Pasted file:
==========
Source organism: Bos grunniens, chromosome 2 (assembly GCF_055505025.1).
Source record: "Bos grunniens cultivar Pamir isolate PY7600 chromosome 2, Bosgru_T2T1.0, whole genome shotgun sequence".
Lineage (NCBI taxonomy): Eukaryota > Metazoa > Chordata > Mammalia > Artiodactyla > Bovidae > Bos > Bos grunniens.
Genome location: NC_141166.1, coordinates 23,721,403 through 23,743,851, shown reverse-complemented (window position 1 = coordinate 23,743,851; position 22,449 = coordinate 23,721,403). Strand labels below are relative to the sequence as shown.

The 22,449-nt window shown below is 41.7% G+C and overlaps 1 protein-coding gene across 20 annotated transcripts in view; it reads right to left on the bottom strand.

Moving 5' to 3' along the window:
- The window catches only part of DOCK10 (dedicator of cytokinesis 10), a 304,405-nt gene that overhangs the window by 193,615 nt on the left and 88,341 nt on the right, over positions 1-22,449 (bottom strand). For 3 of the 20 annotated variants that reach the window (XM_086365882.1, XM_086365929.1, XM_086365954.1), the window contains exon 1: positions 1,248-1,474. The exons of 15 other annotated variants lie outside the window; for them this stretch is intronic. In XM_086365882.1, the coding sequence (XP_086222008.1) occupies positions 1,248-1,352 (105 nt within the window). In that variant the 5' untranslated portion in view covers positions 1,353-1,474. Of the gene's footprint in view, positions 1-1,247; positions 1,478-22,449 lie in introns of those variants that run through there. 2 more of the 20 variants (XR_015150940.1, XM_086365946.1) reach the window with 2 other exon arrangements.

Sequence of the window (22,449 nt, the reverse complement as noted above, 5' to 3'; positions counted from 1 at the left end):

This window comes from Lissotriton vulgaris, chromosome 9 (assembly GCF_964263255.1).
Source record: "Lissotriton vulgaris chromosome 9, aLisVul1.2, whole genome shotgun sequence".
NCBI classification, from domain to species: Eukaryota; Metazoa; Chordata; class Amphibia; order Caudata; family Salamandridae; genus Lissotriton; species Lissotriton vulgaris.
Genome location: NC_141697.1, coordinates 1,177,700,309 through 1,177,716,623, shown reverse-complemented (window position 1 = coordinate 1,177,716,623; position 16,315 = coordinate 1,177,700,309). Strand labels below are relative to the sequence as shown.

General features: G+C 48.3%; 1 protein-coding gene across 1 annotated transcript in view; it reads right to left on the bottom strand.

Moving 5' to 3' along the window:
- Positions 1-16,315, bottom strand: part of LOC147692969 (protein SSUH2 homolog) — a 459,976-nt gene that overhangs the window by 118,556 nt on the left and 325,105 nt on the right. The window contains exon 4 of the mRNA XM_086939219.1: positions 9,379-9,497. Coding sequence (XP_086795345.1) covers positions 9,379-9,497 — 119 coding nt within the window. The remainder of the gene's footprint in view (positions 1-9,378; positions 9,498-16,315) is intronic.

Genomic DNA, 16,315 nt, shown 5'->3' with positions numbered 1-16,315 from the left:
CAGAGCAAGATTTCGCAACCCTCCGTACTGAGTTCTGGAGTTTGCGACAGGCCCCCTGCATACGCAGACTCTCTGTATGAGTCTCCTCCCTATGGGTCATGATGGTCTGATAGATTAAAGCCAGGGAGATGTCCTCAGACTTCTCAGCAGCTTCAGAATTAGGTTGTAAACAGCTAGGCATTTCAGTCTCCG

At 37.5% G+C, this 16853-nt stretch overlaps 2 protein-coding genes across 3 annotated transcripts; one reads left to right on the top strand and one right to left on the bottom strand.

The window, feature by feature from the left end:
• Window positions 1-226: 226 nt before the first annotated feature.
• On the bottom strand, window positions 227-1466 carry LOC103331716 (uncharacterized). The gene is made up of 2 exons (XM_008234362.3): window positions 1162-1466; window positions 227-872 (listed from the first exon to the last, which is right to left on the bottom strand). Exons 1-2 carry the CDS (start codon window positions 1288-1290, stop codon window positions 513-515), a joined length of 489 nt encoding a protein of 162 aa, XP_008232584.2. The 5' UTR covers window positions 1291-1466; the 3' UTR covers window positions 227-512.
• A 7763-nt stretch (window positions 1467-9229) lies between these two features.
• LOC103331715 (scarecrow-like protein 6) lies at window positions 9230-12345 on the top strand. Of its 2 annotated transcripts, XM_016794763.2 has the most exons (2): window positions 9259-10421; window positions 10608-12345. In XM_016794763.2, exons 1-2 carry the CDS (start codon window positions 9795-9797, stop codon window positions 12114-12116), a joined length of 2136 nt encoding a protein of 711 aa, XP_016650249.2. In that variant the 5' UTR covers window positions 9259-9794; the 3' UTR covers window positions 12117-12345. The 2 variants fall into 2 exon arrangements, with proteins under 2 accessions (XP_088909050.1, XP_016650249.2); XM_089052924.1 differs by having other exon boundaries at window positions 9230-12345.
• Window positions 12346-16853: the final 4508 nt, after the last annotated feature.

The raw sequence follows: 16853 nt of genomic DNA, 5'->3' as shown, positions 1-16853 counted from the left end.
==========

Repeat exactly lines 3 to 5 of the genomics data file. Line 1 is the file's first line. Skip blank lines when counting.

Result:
Lineage (NCBI taxonomy): Eukaryota > Metazoa > Chordata > Mammalia > Artiodactyla > Bovidae > Bos > Bos grunniens.
Genome location: NC_141166.1, coordinates 23,721,403 through 23,743,851, shown reverse-complemented (window position 1 = coordinate 23,743,851; position 22,449 = coordinate 23,721,403). Strand labels below are relative to the sequence as shown.

The 22,449-nt window shown below is 41.7% G+C and overlaps 1 protein-coding gene across 20 annotated transcripts in view; it reads right to left on the bottom strand.